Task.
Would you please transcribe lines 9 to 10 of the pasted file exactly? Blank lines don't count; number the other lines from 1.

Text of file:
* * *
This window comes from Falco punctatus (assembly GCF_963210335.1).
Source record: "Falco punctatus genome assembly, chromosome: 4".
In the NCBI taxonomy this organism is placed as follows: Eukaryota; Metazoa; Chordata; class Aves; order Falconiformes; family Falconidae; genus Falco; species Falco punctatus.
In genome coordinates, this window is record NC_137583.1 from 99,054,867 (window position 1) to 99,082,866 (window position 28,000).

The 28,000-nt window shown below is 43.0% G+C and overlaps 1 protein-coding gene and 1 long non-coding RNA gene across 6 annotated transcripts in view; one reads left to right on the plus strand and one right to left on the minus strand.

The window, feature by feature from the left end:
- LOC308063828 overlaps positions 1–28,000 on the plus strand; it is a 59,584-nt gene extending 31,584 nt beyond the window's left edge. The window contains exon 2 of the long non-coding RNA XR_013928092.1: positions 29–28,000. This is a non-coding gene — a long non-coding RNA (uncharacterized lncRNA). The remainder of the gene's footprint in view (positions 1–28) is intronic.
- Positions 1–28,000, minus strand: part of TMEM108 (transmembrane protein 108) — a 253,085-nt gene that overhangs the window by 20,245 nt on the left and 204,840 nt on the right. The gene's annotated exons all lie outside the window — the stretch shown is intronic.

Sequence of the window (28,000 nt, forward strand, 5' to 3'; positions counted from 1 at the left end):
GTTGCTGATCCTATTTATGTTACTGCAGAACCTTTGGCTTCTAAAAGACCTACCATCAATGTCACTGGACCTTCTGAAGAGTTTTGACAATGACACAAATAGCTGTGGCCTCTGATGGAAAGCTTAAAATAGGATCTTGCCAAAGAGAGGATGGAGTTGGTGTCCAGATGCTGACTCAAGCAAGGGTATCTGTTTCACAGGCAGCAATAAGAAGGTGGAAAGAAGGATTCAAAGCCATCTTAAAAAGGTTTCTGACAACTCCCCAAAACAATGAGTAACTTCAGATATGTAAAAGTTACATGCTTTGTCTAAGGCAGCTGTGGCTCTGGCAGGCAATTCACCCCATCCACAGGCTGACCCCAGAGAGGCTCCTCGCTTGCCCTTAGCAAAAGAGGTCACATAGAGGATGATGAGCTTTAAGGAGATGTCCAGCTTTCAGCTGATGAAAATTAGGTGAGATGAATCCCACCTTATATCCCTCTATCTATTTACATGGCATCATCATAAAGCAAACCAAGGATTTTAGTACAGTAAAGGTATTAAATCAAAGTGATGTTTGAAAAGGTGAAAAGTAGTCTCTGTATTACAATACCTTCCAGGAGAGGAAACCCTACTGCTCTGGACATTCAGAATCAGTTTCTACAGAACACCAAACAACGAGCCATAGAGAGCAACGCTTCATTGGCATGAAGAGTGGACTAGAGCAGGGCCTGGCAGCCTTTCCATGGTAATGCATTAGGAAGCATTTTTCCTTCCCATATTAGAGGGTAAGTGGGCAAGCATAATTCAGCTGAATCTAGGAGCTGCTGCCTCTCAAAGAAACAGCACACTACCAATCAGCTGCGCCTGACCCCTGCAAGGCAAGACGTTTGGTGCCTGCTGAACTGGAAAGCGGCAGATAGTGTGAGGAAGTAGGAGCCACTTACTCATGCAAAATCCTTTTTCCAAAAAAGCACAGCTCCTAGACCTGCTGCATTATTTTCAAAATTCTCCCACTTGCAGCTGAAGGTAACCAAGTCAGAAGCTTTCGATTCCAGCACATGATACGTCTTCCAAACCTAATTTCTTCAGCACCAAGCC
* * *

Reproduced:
Sequence of the window (28,000 nt, forward strand, 5' to 3'; positions counted from 1 at the left end):
GTTGCTGATCCTATTTATGTTACTGCAGAACCTTTGGCTTCTAAAAGACCTACCATCAATGTCACTGGACCTTCTGAAGAGTTTTGACAATGACACAAATAGCTGTGGCCTCTGATGGAAAGCTTAAAATAGGATCTTGCCAAAGAGAGGATGGAGTTGGTGTCCAGATGCTGACTCAAGCAAGGGTATCTGTTTCACAGGCAGCAATAAGAAGGTGGAAAGAAGGATTCAAAGCCATCTTAAAAAGGTTTCTGACAACTCCCCAAAACAATGAGTAACTTCAGATATGTAAAAGTTACATGCTTTGTCTAAGGCAGCTGTGGCTCTGGCAGGCAATTCACCCCATCCACAGGCTGACCCCAGAGAGGCTCCTCGCTTGCCCTTAGCAAAAGAGGTCACATAGAGGATGATGAGCTTTAAGGAGATGTCCAGCTTTCAGCTGATGAAAATTAGGTGAGATGAATCCCACCTTATATCCCTCTATCTATTTACATGGCATCATCATAAAGCAAACCAAGGATTTTAGTACAGTAAAGGTATTAAATCAAAGTGATGTTTGAAAAGGTGAAAAGTAGTCTCTGTATTACAATACCTTCCAGGAGAGGAAACCCTACTGCTCTGGACATTCAGAATCAGTTTCTACAGAACACCAAACAACGAGCCATAGAGAGCAACGCTTCATTGGCATGAAGAGTGGACTAGAGCAGGGCCTGGCAGCCTTTCCATGGTAATGCATTAGGAAGCATTTTTCCTTCCCATATTAGAGGGTAAGTGGGCAAGCATAATTCAGCTGAATCTAGGAGCTGCTGCCTCTCAAAGAAACAGCACACTACCAATCAGCTGCGCCTGACCCCTGCAAGGCAAGACGTTTGGTGCCTGCTGAACTGGAAAGCGGCAGATAGTGTGAGGAAGTAGGAGCCACTTACTCATGCAAAATCCTTTTTCCAAAAAAGCACAGCTCCTAGACCTGCTGCATTATTTTCAAAATTCTCCCACTTGCAGCTGAAGGTAACCAAGTCAGAAGCTTTCGATTCCAGCACATGATACGTCTTCCAAACCTAATTTCTTCAGCACCAAGCC